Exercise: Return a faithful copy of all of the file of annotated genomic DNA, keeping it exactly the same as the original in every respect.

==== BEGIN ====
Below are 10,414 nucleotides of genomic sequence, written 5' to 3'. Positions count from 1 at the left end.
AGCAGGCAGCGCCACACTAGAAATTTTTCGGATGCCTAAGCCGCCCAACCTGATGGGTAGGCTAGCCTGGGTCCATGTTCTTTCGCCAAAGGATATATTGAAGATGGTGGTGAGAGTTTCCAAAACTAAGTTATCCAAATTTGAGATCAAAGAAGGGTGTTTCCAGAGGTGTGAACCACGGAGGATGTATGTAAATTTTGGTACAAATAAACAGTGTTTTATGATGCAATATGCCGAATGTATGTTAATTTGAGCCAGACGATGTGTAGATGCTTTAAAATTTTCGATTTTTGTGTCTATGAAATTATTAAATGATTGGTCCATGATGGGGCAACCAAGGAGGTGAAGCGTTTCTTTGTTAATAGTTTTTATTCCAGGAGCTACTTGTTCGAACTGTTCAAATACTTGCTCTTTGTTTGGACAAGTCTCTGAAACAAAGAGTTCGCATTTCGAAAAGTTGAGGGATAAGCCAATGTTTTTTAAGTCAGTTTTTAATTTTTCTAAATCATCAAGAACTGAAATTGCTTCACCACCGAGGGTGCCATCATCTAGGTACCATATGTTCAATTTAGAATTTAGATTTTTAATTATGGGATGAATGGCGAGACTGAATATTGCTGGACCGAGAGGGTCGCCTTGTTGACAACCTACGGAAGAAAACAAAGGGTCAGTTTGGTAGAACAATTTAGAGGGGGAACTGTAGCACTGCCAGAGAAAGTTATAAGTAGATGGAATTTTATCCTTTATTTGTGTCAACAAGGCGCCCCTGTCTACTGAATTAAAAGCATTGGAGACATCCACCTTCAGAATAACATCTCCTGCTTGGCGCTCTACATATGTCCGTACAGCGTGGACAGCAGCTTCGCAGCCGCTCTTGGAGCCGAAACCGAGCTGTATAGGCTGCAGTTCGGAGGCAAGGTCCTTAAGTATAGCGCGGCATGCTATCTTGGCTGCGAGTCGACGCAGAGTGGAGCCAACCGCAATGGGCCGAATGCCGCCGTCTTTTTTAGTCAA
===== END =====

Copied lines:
Below are 10,414 nucleotides of genomic sequence, written 5' to 3'. Positions count from 1 at the left end.
AGCAGGCAGCGCCACACTAGAAATTTTTCGGATGCCTAAGCCGCCCAACCTGATGGGTAGGCTAGCCTGGGTCCATGTTCTTTCGCCAAAGGATATATTGAAGATGGTGGTGAGAGTTTCCAAAACTAAGTTATCCAAATTTGAGATCAAAGAAGGGTGTTTCCAGAGGTGTGAACCACGGAGGATGTATGTAAATTTTGGTACAAATAAACAGTGTTTTATGATGCAATATGCCGAATGTATGTTAATTTGAGCCAGACGATGTGTAGATGCTTTAAAATTTTCGATTTTTGTGTCTATGAAATTATTAAATGATTGGTCCATGATGGGGCAACCAAGGAGGTGAAGCGTTTCTTTGTTAATAGTTTTTATTCCAGGAGCTACTTGTTCGAACTGTTCAAATACTTGCTCTTTGTTTGGACAAGTCTCTGAAACAAAGAGTTCGCATTTCGAAAAGTTGAGGGATAAGCCAATGTTTTTTAAGTCAGTTTTTAATTTTTCTAAATCATCAAGAACTGAAATTGCTTCACCACCGAGGGTGCCATCATCTAGGTACCATATGTTCAATTTAGAATTTAGATTTTTAATTATGGGATGAATGGCGAGACTGAATATTGCTGGACCGAGAGGGTCGCCTTGTTGACAACCTACGGAAGAAAACAAAGGGTCAGTTTGGTAGAACAATTTAGAGGGGGAACTGTAGCACTGCCAGAGAAAGTTATAAGTAGATGGAATTTTATCCTTTATTTGTGTCAACAAGGCGCCCCTGTCTACTGAATTAAAAGCATTGGAGACATCCACCTTCAGAATAACATCTCCTGCTTGGCGCTCTACATATGTCCGTACAGCGTGGACAGCAGCTTCGCAGCCGCTCTTGGAGCCGAAACCGAGCTGTATAGGCTGCAGTTCGGAGGCAAGGTCCTTAAGTATAGCGCGGCATGCTATCTTGGCTGCGAGTCGACGCAGAGTGGAGCCAACCGCAATGGGCCGAATGCCGCCGTCTTTTTTAGTCAA